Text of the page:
The human body needs cholesterol in order to build and maintain healthy cells but our body needs this substance only in moderation. When cholesterol in the body gets too high, the chances of developing heart disease rises significantly.

For a definition, cholesterol is a wax-like substance that is naturally occurring in the fats in the human blood.

How does high cholesterol happen?

Cholesterol is attached to proteins and is carried through our bloodstream. This combination of cholesterol and proteins is what is called a lipoprotein. The type of cholesterol that you have is dependent on the type of cholesterol the lipoprotein carries.

A Low-density lipoprotein (LDL) is considered as bad cholesterol and it builds up in the walls of the arteries, causing them to turn hard and narrow. When the level of LDL in the blood is too high, it forms fatty deposits in the arteries and increases your risk of heart disease and stroke. On the other hand, High-density lipoprotein (HDL) is considered good cholesterol, as it picks up extra cholesterol and returns it back to the liver. The liver then breaks down this cholesterol so that the body can get rid of it. Because HDL stops cholesterol from building up in the blood vessels, it helps to cut the risk of heart disease and stroke.

In some cases, high cholesterol is genuinely inherited (where cells are unable to properly remove LDL cholesterol from the blood or where the liver produces too much cholesterol), but more often than not, it occurs as the result of unhealthy lifestyle choice, inactivity and obesity. This means that it is a preventable and treatable condition.

The factors that may increase someone’s chances of having high cholesterol also include having a large waist circumference (men with a waist circumference of 40 inches and more and women with a waist circumference of 35 inches and more are more likely to develop it); smoking and having diabetes (because high blood sugar contributes to lower HDL cholesterol and higher LDL cholesterol, as well as damages the lining of the arteries).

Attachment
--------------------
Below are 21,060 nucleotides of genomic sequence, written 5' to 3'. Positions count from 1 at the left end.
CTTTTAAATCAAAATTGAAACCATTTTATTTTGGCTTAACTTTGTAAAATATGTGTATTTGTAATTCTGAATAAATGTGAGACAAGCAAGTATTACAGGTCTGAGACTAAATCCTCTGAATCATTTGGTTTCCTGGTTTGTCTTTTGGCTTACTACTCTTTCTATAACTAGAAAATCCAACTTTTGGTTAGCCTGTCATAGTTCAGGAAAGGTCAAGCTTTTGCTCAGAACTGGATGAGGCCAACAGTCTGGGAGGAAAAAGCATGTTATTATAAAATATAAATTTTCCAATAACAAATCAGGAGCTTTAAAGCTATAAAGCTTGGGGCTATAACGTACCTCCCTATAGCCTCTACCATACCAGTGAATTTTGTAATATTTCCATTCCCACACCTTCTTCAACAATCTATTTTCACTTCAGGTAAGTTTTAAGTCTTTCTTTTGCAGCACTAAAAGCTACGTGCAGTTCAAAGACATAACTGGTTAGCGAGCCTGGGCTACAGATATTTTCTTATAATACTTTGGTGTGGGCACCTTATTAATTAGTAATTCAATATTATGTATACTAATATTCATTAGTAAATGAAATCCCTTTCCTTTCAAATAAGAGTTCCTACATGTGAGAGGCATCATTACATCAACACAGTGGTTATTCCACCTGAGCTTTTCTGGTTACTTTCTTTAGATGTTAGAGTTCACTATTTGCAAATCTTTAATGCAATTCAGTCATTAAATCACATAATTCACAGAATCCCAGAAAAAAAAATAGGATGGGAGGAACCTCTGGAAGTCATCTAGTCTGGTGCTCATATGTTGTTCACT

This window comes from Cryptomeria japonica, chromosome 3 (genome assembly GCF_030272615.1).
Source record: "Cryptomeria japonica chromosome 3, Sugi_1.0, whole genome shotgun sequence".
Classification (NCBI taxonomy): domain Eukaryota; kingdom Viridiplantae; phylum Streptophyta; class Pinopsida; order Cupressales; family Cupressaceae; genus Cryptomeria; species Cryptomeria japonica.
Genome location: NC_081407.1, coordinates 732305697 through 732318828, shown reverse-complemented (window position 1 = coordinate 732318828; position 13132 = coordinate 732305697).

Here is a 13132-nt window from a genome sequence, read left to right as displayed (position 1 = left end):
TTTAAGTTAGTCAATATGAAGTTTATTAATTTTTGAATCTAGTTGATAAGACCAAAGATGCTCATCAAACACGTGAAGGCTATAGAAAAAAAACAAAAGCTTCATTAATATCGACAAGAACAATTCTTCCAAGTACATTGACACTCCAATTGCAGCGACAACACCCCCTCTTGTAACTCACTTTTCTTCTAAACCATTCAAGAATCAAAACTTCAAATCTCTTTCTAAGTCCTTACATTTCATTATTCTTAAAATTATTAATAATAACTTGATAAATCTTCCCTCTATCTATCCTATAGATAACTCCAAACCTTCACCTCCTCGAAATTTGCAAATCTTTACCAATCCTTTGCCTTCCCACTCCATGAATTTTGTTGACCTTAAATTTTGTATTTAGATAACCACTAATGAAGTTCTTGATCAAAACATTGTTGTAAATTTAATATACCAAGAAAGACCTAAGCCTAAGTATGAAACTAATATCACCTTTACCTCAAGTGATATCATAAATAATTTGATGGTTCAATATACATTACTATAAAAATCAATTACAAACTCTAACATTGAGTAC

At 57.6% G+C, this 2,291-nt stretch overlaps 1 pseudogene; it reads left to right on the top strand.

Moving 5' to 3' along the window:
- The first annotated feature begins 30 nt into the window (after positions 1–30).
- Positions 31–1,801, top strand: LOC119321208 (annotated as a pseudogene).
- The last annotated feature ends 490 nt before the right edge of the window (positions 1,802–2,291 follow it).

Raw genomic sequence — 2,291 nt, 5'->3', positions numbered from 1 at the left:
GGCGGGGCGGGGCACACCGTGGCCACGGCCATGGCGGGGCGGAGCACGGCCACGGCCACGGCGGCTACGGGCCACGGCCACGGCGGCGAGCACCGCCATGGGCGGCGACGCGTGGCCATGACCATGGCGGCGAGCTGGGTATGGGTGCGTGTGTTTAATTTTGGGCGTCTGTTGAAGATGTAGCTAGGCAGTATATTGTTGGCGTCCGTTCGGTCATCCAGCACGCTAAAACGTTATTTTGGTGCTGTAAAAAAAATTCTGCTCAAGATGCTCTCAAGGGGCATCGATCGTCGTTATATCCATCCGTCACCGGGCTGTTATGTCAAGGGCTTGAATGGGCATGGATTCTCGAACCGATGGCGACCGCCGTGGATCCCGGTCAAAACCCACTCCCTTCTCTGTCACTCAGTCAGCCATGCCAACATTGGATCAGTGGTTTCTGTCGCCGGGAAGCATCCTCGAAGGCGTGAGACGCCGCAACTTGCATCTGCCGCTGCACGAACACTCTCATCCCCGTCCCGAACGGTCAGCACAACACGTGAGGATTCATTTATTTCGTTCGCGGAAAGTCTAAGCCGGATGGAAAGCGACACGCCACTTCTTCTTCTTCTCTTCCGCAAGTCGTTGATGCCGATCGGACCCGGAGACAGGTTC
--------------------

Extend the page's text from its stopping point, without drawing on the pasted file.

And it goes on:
Just as is the case with high blood pressure, you simply cannot diagnose high cholesterol by just looking at someone because it has no known symptoms. The only way to spot high cholesterol is to specifically test the blood for it.

The havoc high cholesterol wreaks

People with high cholesterol levels are at risk of developing atherosclerosis. Atherosclerosis is a dangerous and direct accumulation of cholesterol among other deposits on the walls of the arteries. Over time, these plaque deposits reduce the blood flowing through the arteries.

The complications that atherosclerosis can cause are:

Chest pain: Chest pain occurs when the coronary arteries that supply the heart with blood are affected. The medical name for this kind of chest pain is called angina, and it can be very uncomfortable at best, and fatal at worst.

Heart attack: In the event that any plaque tears or ruptures, a blood clot may form at that tear or rupture site, and this automatically blocks the flow of blood.  If it does not block the flow of blood, it may break free and plug an artery downstream. Both ways, blood flow to the heart is likely to stop and when this occurs, the individual has a heart attack.

Stroke: When blood flow to any part of the brain is blocked by a blood clot, a stroke occurs. A stroke is very similar to a heart attack, only that the organ affected here is the brain rather than the heart.

So how do you prevent high cholesterol from happening?

The same precautionary measures that are taken to maintain heart health and prevent high blood pressure are the same measures to take in preventing high cholesterol. They are:

Eating less salt and seasoning food with more herbs and natural spices instead. This means not only cutting the amount of table and cooking salt consumed but cutting down drastically on pre-processed and restaurant-prepared foods because these usually have a high sodium content.

Eating a diet that incorporates a lot of fruits, vegetables, and whole grains.


Using good fats such as olive oil in moderation and limiting the amount of animal fats consumed.

Maintaining a healthy weight. This will also mean losing some extra weight if you are overweight, to begin with.

Committing to a life of exercise. The aim should be about four to five times a week, for at least 30 minutes per session.

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Quitting the smoking habit, if you have one.

Drinking alcohol in moderation if you must at all.

Eating a diet that is low in saturated fat and trans fats. Some foods that are high in saturated fats include fatty meat, biscuits, pastries, and cakes while trans fats are found in processed and prepackaged foods, such as cookies and biscuits.

Getting tested

Once you clock 40, you should make it a point of duty to get tested for cholesterol often, as a part of a health check to calculate your risk of developing heart disease or stroke.

You are also advised to regularly check your cholesterol levels if you suffer from high blood pressure or diabetes, are overweight, have a family history of high cholesterol, or if you have yellow patches on your skin or around your eyes.

Treating high cholesterol

Apart from the lifestyle changes you will need to make to lower your cholesterol levels naturally, you may also be prescribed drugs. These medicines are called statins and are usually prescribed if the changes to your lifestyle haven’t reduced your cholesterol level enough.



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